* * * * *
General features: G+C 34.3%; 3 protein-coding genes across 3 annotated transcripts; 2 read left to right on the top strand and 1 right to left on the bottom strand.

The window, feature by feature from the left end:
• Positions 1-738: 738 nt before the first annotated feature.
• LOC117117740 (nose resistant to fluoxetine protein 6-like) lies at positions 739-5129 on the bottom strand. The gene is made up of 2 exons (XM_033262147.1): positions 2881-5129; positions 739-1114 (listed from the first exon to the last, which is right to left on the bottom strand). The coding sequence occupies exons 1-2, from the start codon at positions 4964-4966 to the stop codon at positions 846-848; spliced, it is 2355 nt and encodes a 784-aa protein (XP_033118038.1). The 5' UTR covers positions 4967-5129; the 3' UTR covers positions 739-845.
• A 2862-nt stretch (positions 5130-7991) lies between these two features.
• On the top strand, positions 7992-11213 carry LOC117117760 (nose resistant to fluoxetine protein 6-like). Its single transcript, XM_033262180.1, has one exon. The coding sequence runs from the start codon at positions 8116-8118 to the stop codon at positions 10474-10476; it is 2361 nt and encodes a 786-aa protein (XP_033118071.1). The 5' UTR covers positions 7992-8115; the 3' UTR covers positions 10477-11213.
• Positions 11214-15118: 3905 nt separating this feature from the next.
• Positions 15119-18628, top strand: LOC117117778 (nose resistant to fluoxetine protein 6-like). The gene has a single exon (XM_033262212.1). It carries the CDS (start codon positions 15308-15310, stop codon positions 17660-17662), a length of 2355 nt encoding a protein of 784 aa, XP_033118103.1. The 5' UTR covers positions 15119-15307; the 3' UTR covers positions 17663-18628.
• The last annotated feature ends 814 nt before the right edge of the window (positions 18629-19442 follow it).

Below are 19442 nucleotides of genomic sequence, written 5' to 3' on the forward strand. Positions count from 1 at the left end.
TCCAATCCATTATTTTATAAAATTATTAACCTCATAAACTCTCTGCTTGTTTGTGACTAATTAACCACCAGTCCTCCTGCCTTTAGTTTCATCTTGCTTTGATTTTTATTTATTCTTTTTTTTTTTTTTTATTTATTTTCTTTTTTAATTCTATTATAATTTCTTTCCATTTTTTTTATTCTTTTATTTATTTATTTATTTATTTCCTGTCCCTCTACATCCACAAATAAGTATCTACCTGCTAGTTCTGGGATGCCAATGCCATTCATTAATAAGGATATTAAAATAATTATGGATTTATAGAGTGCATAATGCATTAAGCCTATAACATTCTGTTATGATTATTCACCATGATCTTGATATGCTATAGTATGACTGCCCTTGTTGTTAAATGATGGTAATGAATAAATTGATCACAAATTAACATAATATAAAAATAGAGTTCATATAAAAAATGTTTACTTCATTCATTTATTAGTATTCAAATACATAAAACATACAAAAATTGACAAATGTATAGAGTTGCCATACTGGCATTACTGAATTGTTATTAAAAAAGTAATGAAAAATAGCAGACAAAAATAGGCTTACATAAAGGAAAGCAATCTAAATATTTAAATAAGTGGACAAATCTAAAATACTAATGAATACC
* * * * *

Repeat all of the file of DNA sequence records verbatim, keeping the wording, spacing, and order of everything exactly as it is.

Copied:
General features: G+C 34.3%; 3 protein-coding genes across 3 annotated transcripts; 2 read left to right on the top strand and 1 right to left on the bottom strand.

The window, feature by feature from the left end:
• Positions 1-738: 738 nt before the first annotated feature.
• LOC117117740 (nose resistant to fluoxetine protein 6-like) lies at positions 739-5129 on the bottom strand. The gene is made up of 2 exons (XM_033262147.1): positions 2881-5129; positions 739-1114 (listed from the first exon to the last, which is right to left on the bottom strand). The coding sequence occupies exons 1-2, from the start codon at positions 4964-4966 to the stop codon at positions 846-848; spliced, it is 2355 nt and encodes a 784-aa protein (XP_033118038.1). The 5' UTR covers positions 4967-5129; the 3' UTR covers positions 739-845.
• A 2862-nt stretch (positions 5130-7991) lies between these two features.
• On the top strand, positions 7992-11213 carry LOC117117760 (nose resistant to fluoxetine protein 6-like). Its single transcript, XM_033262180.1, has one exon. The coding sequence runs from the start codon at positions 8116-8118 to the stop codon at positions 10474-10476; it is 2361 nt and encodes a 786-aa protein (XP_033118071.1). The 5' UTR covers positions 7992-8115; the 3' UTR covers positions 10477-11213.
• Positions 11214-15118: 3905 nt separating this feature from the next.
• Positions 15119-18628, top strand: LOC117117778 (nose resistant to fluoxetine protein 6-like). The gene has a single exon (XM_033262212.1). It carries the CDS (start codon positions 15308-15310, stop codon positions 17660-17662), a length of 2355 nt encoding a protein of 784 aa, XP_033118103.1. The 5' UTR covers positions 15119-15307; the 3' UTR covers positions 17663-18628.
• The last annotated feature ends 814 nt before the right edge of the window (positions 18629-19442 follow it).

Below are 19442 nucleotides of genomic sequence, written 5' to 3' on the forward strand. Positions count from 1 at the left end.
TCCAATCCATTATTTTATAAAATTATTAACCTCATAAACTCTCTGCTTGTTTGTGACTAATTAACCACCAGTCCTCCTGCCTTTAGTTTCATCTTGCTTTGATTTTTATTTATTCTTTTTTTTTTTTTTTATTTATTTTCTTTTTTAATTCTATTATAATTTCTTTCCATTTTTTTTATTCTTTTATTTATTTATTTATTTATTTCCTGTCCCTCTACATCCACAAATAAGTATCTACCTGCTAGTTCTGGGATGCCAATGCCATTCATTAATAAGGATATTAAAATAATTATGGATTTATAGAGTGCATAATGCATTAAGCCTATAACATTCTGTTATGATTATTCACCATGATCTTGATATGCTATAGTATGACTGCCCTTGTTGTTAAATGATGGTAATGAATAAATTGATCACAAATTAACATAATATAAAAATAGAGTTCATATAAAAAATGTTTACTTCATTCATTTATTAGTATTCAAATACATAAAACATACAAAAATTGACAAATGTATAGAGTTGCCATACTGGCATTACTGAATTGTTATTAAAAAAGTAATGAAAAATAGCAGACAAAAATAGGCTTACATAAAGGAAAGCAATCTAAATATTTAAATAAGTGGACAAATCTAAAATACTAATGAATACC